Support stops here. Don’t think that after you’ve paid half a million, the franchised business will just run on its own. Yes, there will be support from the franchisor but it has its limits. The daily operations’ nitty-gritty, the manpower issues, rent, utilities and bills to pay, the new inventory you have to buy, and making sure the business is profitable as soon as possible still rests on your shoulders. If you think about it, these issues will arise in any business you operate, whether franchised or not. But still, in a franchised business, you paid for experience and name and support, but still you have to learn on your own through experience. So it’s up to you to choose whether you will pay a sort of seasoned mentor, or run your own business and just find a cheaper mentor.
Lack of customization. Depends on the franchisor whether they are strict or not, but chances are, you have to comply with the franchisor’s rules and standards because it’s their name on the line. If you want to sell extra items on your booth that are not in their product line, you can’t do it. If you want to make some changes on the look and feel of the place, you will need their permission, maybe it’s a yes or maybe a no. Franchisors would want to retain a semblance of uniformity and consistency so if you want to do things on your own, then you might find this limiting.
Risks. The business risks will not be eliminated just because it’s a franchised one. Not because it is a established name doesn’t mean it is a surefire success. Even big businesses commit mistakes, wrong location, wrong estimates of foot traffic and sales volume, too expensive rent, etc. It’s just that the amount you can lose can be bigger if you franchised a business, compared to you just starting on your own.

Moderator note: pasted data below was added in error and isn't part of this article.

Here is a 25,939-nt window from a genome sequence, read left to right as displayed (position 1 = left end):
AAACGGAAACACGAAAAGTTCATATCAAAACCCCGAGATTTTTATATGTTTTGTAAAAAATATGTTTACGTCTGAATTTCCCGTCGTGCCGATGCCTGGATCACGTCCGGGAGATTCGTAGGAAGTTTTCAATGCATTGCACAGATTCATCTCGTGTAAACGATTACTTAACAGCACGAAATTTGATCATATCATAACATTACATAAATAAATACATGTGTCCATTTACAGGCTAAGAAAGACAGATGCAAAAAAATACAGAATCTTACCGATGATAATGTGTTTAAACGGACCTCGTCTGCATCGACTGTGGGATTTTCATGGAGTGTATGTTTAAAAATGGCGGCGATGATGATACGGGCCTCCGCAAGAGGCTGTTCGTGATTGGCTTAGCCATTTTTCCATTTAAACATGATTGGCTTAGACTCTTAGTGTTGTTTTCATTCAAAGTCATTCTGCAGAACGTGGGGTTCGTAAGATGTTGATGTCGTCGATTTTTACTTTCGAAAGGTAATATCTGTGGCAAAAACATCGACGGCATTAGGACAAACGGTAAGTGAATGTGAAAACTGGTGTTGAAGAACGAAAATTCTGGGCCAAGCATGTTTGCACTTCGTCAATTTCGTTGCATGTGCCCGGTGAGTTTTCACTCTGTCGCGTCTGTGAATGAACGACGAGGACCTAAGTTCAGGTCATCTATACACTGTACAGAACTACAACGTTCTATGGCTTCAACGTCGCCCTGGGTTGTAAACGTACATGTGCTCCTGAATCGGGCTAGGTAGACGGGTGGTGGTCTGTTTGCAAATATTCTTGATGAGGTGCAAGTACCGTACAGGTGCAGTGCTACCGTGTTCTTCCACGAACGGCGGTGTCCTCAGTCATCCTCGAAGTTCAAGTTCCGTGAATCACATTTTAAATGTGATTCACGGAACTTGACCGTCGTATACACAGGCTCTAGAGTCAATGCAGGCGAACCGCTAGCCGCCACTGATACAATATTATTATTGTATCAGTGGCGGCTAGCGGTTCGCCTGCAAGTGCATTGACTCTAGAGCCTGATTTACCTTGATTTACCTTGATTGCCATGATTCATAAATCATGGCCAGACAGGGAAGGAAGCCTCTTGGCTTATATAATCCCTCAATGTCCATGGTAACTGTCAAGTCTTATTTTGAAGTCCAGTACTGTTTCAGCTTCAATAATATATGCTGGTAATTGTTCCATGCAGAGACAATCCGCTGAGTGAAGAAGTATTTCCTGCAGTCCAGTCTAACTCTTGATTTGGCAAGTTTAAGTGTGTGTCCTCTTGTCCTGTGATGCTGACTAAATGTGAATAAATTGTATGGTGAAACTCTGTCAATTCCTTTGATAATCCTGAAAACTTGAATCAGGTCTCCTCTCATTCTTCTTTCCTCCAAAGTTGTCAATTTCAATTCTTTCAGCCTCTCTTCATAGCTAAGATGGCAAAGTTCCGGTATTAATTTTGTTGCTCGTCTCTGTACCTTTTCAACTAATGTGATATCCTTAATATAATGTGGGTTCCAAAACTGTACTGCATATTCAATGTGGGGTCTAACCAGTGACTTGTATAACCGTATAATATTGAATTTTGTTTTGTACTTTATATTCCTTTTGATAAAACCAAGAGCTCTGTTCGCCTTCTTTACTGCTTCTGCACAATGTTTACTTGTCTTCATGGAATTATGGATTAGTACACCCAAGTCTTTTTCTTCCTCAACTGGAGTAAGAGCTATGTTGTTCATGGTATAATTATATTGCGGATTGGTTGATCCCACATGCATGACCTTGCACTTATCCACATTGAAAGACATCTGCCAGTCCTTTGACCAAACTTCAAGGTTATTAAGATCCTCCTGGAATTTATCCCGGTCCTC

Likewise, if you suddenly realize that you are not meant to run businesses because you cannot stand the headaches and sleepless weekends it can bring, then it might be easier to shutdown a start-up where you just spent a smaller amount, than terminating that medium-term franchise agreement. Others will give options though in terms of relocation, transfer of franchise etc. since the franchise agreements usually last for 3 to 5 years, but it will be best to check.
Not all franchises are created equal, and it is not meant for everybody. Risks might be minimized if you seek help and affiliation with known brands, but it does not eliminate the risks 100%.
Likewise, Juan should be careful in choosing the right franchise because nowadays, even small-time brands and start-ups already offer franchising (too early in my opinion) even if they have not made a name for themselves yet. Lastly, running a business will entail hardwork, perseverance and commitment so you have to be ready for it. But for the entrepreneurial Pinoys, they see it as a quicker way to a richer life, rather than staying an employee until old age. Can you relate to this? Well only you can answer that.
To end, I am re-blogging two Facebook posts from The Global Filipino Investors for the benefit of those who might have missed it, as well as for our email subscribers. Here they provided infographics on how much the usual and more famous franchises cost so check these out.
There will be an upcoming TGFI FinLit Summit on April 7 and 8 in SMX Convention Center. Click here for details: TGFI FinLit Summit
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Photos from The Global Filipino Investors.